Please use this identifier to cite or link to this item: https://zone.biblio.laurentian.ca/handle/10219/2758
Title: Living with a sibling diagnosed with fetal alcohol spectrum disorder
Authors: Bélanger, Josée M.
Keywords: fetal alcohol spectrum disorder;developmental disability;siblings;stressors;positive experience;negative experience;adaptation;mixed methods;qualitative;capabilities;coping;resources;services
Issue Date: 3-May-2017
Abstract: The following document is a two-paper manuscript-based thesis investigating the experiences of siblings of individuals with Fetal Alcohol Spectrum Disorder (FASD). According to the sibling literature, individuals are impacted by living with a brother or sister with a disability, but, much of the research has focused on siblings of individuals with Autism, Down Syndrome, or developmental disability in general. Thus, the purpose of this exploratory study was to examine both the positive and negative experiences associated with having a sibling diagnosed with FASD, along with what strategies these siblings are using to help them adapt. The first paper, which focused on the benefits and challenges when having a sibling diagnosed with FASD, used a mixed methods approach. The qualitative data consisted of semi-structured interviews, which were analyzed using Interpretative phenomenological analysis (IPA), and the quantitative data comprised the Sibling Inventory of Behaviour Scale (SIB) and the Daily Hassles and Uplifts Scale (DHUS), which were analyzed using descriptive statistical analysis. Siblings described feeling a number of emotions associated with their experience such as frustration, fear/worry, resentment, happiness, and personal growth. The second paper examined both coping behaviours and resources used by siblings to help facilitate adaptation. This qualitative study employed Thematic Analysis (TA) to analyze the semi-structured interview. Results indicated that siblings employ coping behaviours such as active and emotional avoidance, and access both informal and formal resources; however, understanding the complexities of FASD is important in perception of helpfulness of these resources. Implications for clinical interventions are discussed.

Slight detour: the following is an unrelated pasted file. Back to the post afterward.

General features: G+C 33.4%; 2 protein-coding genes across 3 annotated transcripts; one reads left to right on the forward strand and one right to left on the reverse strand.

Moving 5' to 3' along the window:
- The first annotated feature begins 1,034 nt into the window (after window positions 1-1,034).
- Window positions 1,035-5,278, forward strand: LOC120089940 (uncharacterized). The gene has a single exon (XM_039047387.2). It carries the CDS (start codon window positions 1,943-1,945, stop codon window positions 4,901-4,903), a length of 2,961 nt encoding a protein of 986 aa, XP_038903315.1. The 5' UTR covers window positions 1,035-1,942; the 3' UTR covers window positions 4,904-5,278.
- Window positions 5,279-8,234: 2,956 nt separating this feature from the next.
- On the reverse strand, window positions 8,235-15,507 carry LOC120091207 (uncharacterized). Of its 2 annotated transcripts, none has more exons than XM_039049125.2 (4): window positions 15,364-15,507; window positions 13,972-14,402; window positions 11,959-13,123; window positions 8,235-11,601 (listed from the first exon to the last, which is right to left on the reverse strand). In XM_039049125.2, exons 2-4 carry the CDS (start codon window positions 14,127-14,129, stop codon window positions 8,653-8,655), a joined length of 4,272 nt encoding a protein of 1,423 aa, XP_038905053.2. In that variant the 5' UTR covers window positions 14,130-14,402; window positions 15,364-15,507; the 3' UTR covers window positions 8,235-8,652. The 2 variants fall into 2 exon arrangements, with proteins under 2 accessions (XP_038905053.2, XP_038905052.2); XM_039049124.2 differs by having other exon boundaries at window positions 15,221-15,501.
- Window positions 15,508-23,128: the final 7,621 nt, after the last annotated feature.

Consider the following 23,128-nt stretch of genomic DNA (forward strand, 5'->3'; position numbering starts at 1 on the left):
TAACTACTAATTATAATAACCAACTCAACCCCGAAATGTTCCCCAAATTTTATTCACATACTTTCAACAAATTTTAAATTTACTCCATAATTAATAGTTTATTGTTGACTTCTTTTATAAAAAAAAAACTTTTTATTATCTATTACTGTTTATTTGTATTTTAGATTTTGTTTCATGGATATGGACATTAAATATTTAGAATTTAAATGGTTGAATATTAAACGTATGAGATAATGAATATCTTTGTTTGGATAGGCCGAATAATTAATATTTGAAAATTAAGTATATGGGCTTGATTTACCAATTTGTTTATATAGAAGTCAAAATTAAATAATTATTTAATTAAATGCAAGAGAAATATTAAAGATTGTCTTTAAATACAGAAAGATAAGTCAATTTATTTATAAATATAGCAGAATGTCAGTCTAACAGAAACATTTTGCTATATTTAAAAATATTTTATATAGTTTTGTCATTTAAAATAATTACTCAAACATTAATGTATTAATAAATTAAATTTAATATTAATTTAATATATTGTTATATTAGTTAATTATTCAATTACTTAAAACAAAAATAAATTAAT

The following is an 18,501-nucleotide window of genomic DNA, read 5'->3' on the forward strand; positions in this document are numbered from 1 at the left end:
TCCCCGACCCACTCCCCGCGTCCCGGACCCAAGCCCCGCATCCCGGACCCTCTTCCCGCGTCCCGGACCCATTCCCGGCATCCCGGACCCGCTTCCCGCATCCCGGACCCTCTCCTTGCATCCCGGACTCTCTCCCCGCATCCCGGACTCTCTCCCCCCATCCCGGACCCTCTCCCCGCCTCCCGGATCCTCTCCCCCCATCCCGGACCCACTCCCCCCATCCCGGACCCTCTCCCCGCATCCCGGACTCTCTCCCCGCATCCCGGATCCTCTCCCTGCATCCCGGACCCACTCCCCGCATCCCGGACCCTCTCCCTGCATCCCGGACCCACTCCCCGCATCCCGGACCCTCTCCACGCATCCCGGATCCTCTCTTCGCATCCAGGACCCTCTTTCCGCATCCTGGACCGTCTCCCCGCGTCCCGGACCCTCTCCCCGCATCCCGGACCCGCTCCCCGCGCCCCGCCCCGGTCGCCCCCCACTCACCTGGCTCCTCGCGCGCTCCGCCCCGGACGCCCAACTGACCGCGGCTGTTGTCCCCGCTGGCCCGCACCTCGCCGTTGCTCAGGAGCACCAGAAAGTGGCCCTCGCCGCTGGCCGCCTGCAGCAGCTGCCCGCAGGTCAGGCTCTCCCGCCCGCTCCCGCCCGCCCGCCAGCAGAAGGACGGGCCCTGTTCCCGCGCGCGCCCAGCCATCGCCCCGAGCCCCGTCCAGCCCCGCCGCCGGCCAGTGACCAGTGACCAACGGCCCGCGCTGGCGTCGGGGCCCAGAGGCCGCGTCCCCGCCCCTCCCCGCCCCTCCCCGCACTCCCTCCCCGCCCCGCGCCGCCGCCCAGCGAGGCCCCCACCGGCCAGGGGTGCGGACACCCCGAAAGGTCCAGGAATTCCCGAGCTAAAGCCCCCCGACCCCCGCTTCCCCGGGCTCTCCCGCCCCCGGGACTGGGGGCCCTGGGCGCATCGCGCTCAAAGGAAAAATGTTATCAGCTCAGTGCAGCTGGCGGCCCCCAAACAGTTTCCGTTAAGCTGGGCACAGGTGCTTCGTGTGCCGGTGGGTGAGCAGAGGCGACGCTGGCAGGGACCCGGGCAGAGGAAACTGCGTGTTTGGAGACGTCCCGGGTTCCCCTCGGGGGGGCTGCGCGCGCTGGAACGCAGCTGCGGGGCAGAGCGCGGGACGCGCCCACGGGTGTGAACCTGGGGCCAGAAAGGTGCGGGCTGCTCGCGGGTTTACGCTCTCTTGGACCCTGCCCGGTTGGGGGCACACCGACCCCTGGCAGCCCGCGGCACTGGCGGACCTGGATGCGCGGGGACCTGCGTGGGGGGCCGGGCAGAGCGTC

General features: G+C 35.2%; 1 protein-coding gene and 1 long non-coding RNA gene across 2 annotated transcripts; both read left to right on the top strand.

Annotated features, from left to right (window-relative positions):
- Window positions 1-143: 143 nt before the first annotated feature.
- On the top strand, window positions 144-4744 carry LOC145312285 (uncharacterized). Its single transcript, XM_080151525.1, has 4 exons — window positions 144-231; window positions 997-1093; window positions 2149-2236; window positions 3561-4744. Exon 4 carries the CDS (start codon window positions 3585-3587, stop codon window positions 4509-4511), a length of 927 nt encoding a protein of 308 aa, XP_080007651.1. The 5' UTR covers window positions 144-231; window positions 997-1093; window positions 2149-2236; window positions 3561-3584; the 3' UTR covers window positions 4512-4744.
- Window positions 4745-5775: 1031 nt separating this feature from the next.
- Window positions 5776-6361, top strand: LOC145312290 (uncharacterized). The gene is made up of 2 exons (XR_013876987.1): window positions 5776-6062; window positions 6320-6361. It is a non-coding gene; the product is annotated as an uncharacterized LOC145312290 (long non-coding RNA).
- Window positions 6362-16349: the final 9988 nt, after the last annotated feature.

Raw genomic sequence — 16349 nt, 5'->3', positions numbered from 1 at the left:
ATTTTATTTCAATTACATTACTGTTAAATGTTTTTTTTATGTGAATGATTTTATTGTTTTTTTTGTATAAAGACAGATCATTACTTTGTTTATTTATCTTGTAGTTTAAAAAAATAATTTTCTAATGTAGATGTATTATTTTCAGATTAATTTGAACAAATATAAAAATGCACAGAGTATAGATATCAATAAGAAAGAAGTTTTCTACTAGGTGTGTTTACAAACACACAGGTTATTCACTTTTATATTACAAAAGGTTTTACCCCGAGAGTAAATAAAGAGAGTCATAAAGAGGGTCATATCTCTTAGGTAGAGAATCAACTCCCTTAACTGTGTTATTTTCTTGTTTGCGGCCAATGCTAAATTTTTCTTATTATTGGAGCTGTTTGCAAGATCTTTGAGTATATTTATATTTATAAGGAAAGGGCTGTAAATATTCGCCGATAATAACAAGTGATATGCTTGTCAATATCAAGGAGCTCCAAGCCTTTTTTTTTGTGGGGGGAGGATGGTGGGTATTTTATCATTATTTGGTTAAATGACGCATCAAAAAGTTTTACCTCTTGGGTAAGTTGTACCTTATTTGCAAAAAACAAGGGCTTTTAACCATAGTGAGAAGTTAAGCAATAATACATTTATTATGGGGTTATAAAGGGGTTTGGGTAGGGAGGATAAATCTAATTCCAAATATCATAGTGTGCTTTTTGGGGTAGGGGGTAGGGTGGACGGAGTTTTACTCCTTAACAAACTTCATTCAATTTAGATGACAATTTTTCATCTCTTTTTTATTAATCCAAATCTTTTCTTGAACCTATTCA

URI: https://zone.biblio.laurentian.ca/handle/10219/2758
Appears in Collections:Master's theses
Master's Theses

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